Basaloid large cell carcinoma of the lung

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Basaloid large cell carcinoma of the lung, also known as "basaloid large cell lung cancer" (Bas-LCLC), is a rare histological variant of lung cancer featuring certain distinctive cytological, tissue architectural, and immunohistochemical characteristics and clinical behavior.[1]


Basaloid forms of lung carcinoma were first described in the peer-reviewed medical literature by Dr. Elisabeth Brambilla and her colleagues in 1992.[2] They were first recognized as distinct clinicopathological variants of both squamous cell and large cell lung cancers in 1999, within the third revision of the World Health Organization lung tumor typing and classification scheme.[3]


Lung cancer is a large and exceptionally heterogeneous family of malignancies.[4] Over 50 different histological variants are explicitly recognized within the 2004 revision of the World Health Organization (WHO) typing system ("WHO-2004"), currently the most widely used lung cancer classification scheme.[1]

Many recognized lung cancer variants are rare, recently described, and poorly understood.[3] However, since different forms of malignant tumors generally exhibit diverse genetic, biological, and clinical properties, including response to treatment, accurate classification of lung cancer cases are critical to ensuring that patients with lung cancer receive optimum management.[5][6]


Basaloid carcinomas of the lung (like nearly all other recognized subtypes of lung cancer) are highly associated with tobacco smoking.[7] Basaloid architecture in pulmonary carcinomas have been shown to be particularly prevalent in smokers with heavy exposure,[7]


Like other forms of lung cancer, Bas-SqCC is ultimately diagnosed after a pathologist examines a tumor sample containing viable malignant cells and tissue under a light microscope and identifies certain particular characteristics.


Staging of Bas-LCLC patients is usually performed in an analogous fashion to patients with other non-small cell lung carcinoma.[8]


Because of its rarity, there have been no clinical trials conducted on pure Bas-LCLC.[9]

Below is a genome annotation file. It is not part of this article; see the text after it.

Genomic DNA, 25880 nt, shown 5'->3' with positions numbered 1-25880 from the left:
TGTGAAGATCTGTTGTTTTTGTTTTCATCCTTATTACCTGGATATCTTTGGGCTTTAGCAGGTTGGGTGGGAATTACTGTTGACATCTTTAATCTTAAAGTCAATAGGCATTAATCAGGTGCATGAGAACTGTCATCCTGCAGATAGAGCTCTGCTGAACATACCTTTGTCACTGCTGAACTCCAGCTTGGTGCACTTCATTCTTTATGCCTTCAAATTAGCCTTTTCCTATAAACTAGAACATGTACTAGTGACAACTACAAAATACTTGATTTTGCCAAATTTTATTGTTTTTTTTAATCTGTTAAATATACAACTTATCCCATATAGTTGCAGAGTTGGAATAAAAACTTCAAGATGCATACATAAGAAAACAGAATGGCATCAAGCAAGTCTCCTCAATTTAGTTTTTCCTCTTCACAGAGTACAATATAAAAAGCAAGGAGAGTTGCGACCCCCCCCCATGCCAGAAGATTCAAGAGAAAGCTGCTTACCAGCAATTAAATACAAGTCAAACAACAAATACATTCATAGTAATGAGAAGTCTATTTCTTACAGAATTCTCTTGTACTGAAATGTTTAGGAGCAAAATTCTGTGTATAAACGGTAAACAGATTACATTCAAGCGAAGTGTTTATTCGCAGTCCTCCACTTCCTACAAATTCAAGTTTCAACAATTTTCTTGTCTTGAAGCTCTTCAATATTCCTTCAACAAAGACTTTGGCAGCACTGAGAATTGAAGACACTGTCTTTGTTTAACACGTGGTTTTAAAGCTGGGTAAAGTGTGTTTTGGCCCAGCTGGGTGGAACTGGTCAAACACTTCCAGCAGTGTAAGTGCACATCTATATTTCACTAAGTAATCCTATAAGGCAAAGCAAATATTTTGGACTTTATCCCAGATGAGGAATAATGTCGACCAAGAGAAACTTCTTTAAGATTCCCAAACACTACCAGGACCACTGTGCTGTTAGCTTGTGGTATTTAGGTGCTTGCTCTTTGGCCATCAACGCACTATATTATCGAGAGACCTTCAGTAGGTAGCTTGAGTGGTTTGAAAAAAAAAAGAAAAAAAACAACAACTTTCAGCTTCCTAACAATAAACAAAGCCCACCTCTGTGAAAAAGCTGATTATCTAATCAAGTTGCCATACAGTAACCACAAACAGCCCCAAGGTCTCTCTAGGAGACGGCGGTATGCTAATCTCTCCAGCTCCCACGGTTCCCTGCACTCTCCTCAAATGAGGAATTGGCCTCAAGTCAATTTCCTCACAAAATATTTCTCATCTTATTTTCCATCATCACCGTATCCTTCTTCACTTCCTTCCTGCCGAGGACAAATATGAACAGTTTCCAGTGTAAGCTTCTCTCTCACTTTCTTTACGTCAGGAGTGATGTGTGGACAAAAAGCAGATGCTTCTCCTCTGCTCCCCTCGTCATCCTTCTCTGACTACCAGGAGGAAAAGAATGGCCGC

Generally, variants of the 4 major lung cancer subtypes (squamous cell carcinoma, small cell carcinoma, adenocarcinoma, large cell carcinoma) are treated according to protocols designed for the major subtype.[9]


Bas-LCLC are considered to have a particularly poor prognosis, even compared to other forms of lung cancer.[7] However, not all studies have confirmed this.[10]


  1. ^ a b Travis, William D; Brambilla, Elisabeth; Muller-Hermelink, H Konrad; Harris, Curtis C, eds. (2004). Pathology and Genetics of Tumours of the Lung, Pleura, Thymus and Heart (PDF). World Health Organization Classification of Tumours. Lyon: IARC Press. ISBN 92-832-2418-3. Retrieved 27 March 2010. 
  2. ^ Brambilla E, Moro D, Veale D et al. (September 1992). "Basal cell (basaloid) carcinoma of the lung: a new morphologic and phenotypic entity with separate prognostic significance". Hum. Pathol. 23 (9): 993–1003. doi:10.1016/0046-8177(92)90260-A. PMID 1381335. 
  3. ^ a b Brambilla E, Travis WD, Colby TV, Corrin B, Shimosato Y (December 2001). "The new World Health Organization classification of lung tumours". Eur. Respir. J. 18 (6): 1059–68. doi:10.1183/09031936.01.00275301. PMID 11829087. 
  4. ^ Roggli VL, Vollmer RT, Greenberg SD, McGavran MH, Spjut HJ, Yesner R (June 1985). "Lung cancer heterogeneity: a blinded and randomized study of 100 consecutive cases". Hum. Pathol. 16 (6): 569–79. doi:10.1016/S0046-8177(85)80106-4. PMID 2987102. 
  5. ^ Rossi G, Marchioni A, Sartori1 G, Longo L, Piccinini S, Cavazza A (2007). "Histotype in non-small cell lung cancer therapy and staging: The emerging role of an old and underrated factor". Curr Resp Med Rev 3: 69–77. doi:10.2174/157339807779941820. 
  6. ^ Vincent MD (August 2009). "Optimizing the management of advanced non-small-cell lung cancer: a personal view". Curr Oncol 16 (4): 9–21. doi:10.3747/co.v16i4.465. PMC 2722061. PMID 19672420. 
  7. ^ a b c Moro-Sibilot D, Lantuejoul S, Diab S et al. (April 2008). "Lung carcinomas with a basaloid pattern: a study of 90 cases focusing on their poor prognosis". Eur. Respir. J. 31 (4): 854–9. doi:10.1183/09031936.00058507. PMID 18094005. 
  8. ^ Travis WD (January 2009). "Reporting lung cancer pathology specimens. Impact of the anticipated 7th Edition TNM classification based on recommendations of the IASLC Staging Committee". Histopathology 54 (1): 3–11. doi:10.1111/j.1365-2559.2008.03179.x. PMID 19187176. 
  9. ^ a b
  10. ^ Kim DJ, Kim KD, Shin DH, Ro JY, Chung KY (December 2003). "Basaloid carcinoma of the lung: a really dismal histologic variant?". Ann. Thorac. Surg. 76 (6): 1833–7. doi:10.1016/S0003-4975(03)01296-7. PMID 14667594. 

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